My latest National Post column discusses whether Tiger Woods second injury to his left knee could eventually be the one factor that topples him from the top of the PGA Tour. Having a meniscus done twice can lead to arthritis and eventual knee replacement — I know, as I’m in the process of trying to determine whether to have my right miniscus cleaned up after a tear.
Anyway, here’s a taste:
Is it possible that a balky knee will do to Tiger Woods what a host of rivals – from Ernie Els and Phil Mickelson through to young pretenders like Adam Scott and Camilo Villegas – have not been able to do?
That is a distinct possibility after Woods announced on Tuesday he had undergone surgery on his left knee for the second time in the past six years. The knee had further cartilage damage, Woods explained in a note on his Web site, and though it was painful, he had decided to wait until after the Masters to have it dealt with. Woods finished second at the season’s first major, though he was rarely challenging for the lead.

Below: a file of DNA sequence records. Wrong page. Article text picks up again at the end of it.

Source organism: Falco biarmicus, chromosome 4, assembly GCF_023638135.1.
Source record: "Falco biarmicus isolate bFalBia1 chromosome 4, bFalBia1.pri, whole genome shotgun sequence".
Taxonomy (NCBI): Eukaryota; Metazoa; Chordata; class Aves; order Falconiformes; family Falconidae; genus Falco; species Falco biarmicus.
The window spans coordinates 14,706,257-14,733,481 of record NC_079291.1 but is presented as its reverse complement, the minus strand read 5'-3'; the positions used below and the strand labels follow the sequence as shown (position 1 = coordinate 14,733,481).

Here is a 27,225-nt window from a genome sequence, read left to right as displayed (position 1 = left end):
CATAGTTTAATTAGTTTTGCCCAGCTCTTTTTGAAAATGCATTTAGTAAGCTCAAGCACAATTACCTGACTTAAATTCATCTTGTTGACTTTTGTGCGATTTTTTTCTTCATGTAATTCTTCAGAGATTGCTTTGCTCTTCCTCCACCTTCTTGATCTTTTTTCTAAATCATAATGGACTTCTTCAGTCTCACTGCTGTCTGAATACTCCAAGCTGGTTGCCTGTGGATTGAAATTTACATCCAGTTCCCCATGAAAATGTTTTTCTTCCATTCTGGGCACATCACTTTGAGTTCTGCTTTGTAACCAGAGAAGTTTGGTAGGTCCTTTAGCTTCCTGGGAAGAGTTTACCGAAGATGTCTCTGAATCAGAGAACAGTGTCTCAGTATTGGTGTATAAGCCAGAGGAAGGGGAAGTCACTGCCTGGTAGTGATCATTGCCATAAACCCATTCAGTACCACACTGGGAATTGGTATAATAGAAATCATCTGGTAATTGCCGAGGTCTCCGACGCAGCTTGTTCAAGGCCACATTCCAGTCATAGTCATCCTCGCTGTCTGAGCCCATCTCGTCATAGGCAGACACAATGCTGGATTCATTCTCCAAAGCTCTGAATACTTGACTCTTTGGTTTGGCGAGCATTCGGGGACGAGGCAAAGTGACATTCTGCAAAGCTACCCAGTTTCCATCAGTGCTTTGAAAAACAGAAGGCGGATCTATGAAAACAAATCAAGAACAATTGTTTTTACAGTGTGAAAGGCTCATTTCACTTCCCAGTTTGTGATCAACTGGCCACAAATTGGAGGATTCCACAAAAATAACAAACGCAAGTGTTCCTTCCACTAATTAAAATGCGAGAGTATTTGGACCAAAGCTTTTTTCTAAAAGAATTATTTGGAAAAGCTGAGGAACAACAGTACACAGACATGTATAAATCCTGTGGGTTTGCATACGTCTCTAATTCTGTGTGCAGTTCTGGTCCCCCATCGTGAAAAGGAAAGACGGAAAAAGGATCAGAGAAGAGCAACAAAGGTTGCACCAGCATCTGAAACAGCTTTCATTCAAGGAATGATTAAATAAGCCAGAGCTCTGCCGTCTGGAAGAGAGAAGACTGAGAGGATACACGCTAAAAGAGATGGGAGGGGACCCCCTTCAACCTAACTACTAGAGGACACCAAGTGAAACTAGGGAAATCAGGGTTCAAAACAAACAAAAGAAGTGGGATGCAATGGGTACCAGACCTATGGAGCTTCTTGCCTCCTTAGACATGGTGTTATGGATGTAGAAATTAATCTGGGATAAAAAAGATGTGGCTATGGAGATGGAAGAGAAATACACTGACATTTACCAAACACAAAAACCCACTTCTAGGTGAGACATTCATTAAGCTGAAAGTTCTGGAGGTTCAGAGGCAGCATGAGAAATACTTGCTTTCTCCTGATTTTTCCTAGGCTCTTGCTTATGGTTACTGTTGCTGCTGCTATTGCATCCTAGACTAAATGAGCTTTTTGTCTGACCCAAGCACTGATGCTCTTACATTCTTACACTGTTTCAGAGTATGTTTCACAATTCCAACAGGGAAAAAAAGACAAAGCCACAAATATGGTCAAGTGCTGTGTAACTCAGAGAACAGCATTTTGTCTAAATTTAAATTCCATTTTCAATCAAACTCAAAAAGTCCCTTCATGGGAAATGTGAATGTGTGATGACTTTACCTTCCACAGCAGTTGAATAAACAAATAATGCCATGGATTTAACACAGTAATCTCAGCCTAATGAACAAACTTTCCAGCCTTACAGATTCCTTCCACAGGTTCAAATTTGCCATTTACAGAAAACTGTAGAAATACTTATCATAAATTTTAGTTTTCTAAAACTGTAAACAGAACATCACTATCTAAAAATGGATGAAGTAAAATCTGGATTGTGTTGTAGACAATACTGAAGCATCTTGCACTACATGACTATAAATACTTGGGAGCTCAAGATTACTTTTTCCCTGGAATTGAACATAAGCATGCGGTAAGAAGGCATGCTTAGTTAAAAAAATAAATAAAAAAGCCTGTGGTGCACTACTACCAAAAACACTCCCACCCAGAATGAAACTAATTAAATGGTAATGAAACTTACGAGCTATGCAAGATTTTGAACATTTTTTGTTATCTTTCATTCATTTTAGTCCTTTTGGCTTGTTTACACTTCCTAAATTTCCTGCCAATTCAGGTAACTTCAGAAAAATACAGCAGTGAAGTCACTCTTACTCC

“I made the decision to deal with the pain and schedule the surgery for after the Masters,” Woods said. “The upside is that I have been through this process before and know how to handle it.”
The full column is here.